The root of our social ill, the cancer that gnaws at us, is our lack of love. The ancient Hebrew faith taught that the community was to protect the widow and show hospitality to the stranger. Jesus wasn’t teaching anything new in his parable of the Sheep and the Goats (Mt. 25). He was reminding people of their own tradition. Our own American tradition claims that we value “all men (humans) as created equal, endowed with their Creator with certain inalienable rights.” Egalitarianism. We believe that everyone has the right to life, liberty, and the pursuit of happiness—or, in the words of French democratic values, to life, liberty, and brotherhood. Jesus said that those who are great in the kindom of heaven are not those who lord it over others, not those who set up hierarchies, but those who put themselves below others.
Nowadays, though, we Americans declare ourselves vastly superior to the French, to anyone of a Muslim view, and to absolutely everyone who disagrees with anything we say. To paraphrase our former president, right before plowing into the current war, “those who don’t agree with me agree with the terrorists; those who don’t agree with me are terrorists or terrorist sympathizers.” To iterate my own convictions even back then, who knew Switzerland was so full of terrorists?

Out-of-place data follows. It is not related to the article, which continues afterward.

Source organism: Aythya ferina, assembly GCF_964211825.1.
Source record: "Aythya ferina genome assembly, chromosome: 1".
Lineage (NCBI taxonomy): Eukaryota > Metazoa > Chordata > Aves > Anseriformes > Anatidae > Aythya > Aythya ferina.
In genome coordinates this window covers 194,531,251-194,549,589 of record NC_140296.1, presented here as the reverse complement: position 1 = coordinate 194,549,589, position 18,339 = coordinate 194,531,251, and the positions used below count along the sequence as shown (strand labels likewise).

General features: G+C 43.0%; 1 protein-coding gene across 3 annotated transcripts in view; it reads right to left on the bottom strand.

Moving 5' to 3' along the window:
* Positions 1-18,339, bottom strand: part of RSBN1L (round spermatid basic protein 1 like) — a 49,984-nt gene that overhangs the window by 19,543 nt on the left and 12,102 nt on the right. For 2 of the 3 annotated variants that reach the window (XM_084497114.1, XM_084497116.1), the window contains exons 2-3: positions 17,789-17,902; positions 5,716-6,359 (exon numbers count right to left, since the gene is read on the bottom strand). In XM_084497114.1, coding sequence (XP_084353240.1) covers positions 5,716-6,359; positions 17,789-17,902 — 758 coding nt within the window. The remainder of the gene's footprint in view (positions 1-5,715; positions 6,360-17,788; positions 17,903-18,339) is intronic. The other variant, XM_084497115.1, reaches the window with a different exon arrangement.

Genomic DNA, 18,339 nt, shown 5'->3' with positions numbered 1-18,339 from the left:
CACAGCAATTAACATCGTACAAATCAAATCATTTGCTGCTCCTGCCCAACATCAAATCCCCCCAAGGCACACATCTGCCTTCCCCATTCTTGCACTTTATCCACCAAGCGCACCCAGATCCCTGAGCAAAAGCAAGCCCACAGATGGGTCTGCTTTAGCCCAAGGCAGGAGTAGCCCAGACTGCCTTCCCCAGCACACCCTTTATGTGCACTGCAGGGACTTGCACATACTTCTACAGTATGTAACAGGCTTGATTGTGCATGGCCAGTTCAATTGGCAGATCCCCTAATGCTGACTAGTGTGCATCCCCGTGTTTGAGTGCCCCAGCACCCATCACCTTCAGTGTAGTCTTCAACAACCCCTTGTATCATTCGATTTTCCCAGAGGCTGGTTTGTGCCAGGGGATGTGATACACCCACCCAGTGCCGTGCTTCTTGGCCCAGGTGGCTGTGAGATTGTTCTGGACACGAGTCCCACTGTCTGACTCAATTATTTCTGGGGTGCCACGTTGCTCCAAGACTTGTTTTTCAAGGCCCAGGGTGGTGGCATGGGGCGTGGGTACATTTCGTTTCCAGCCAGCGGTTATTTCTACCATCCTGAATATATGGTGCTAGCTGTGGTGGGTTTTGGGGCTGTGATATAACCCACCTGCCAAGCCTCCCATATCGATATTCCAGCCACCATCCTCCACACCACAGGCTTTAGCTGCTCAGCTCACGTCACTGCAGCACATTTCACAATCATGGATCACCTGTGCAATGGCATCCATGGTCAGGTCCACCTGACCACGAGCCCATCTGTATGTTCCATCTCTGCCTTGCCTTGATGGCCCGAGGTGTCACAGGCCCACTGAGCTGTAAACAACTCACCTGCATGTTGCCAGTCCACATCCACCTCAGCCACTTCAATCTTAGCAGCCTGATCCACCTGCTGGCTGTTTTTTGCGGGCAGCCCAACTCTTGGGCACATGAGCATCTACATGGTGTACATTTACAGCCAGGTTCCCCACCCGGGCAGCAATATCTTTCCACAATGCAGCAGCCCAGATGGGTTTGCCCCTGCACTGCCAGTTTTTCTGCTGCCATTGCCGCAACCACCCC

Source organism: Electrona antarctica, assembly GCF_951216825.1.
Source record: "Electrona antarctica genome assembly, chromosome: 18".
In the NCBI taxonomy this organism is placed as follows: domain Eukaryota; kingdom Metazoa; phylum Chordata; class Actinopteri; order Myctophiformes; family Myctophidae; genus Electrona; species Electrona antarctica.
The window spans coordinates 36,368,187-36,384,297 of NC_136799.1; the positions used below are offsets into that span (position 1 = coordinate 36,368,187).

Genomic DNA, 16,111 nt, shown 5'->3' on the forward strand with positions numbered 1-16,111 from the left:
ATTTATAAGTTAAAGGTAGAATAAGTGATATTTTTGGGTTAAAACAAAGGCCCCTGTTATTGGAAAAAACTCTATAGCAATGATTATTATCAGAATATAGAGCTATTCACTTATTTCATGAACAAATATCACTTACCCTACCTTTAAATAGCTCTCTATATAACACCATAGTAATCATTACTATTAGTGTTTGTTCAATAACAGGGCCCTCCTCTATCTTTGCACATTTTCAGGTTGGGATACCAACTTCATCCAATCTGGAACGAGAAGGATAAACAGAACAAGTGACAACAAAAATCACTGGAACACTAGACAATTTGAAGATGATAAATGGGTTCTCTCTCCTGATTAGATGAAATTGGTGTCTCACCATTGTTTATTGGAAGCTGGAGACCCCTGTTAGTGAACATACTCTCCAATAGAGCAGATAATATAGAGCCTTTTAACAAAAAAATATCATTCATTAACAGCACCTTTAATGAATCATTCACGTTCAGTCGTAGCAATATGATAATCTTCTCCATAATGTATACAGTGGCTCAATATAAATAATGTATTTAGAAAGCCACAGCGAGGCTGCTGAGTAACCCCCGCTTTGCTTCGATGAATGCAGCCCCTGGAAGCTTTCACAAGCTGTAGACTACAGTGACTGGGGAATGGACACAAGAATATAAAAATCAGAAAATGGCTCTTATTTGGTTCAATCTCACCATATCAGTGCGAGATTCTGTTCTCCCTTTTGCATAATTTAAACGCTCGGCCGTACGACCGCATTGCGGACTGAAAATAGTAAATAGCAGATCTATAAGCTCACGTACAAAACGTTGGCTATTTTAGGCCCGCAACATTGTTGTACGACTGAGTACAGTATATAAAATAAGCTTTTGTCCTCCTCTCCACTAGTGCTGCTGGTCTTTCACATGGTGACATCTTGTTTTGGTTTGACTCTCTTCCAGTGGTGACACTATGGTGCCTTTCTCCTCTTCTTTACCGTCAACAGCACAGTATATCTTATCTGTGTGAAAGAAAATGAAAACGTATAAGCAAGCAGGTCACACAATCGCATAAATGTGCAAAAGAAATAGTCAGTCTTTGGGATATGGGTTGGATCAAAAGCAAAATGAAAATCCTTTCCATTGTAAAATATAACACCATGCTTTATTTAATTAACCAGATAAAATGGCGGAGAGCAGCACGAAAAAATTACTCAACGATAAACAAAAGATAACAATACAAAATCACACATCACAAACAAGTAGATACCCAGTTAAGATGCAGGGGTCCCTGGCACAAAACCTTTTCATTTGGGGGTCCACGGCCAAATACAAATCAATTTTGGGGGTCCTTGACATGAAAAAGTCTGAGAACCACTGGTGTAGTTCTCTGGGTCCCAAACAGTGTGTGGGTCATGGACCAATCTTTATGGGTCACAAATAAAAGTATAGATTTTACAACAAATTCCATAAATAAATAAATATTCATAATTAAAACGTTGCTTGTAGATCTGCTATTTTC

The problem of our current state of affairs is the valuing of what one believes as far superior, thus trumping, of what one is. We are human beings. We are created in God’s image, to quote Augustine, ad imaginem Dei—for the purpose of imaging God. That “idiot” who cut you off on the interstate today is an Image-bearer. That scary-looking guy in a turban and a dark beard who lives down the street bears God’s image. The homeless and ratty looking fellow who holds up the cardboard sign by the on-ramp bears the stamp of the Divine.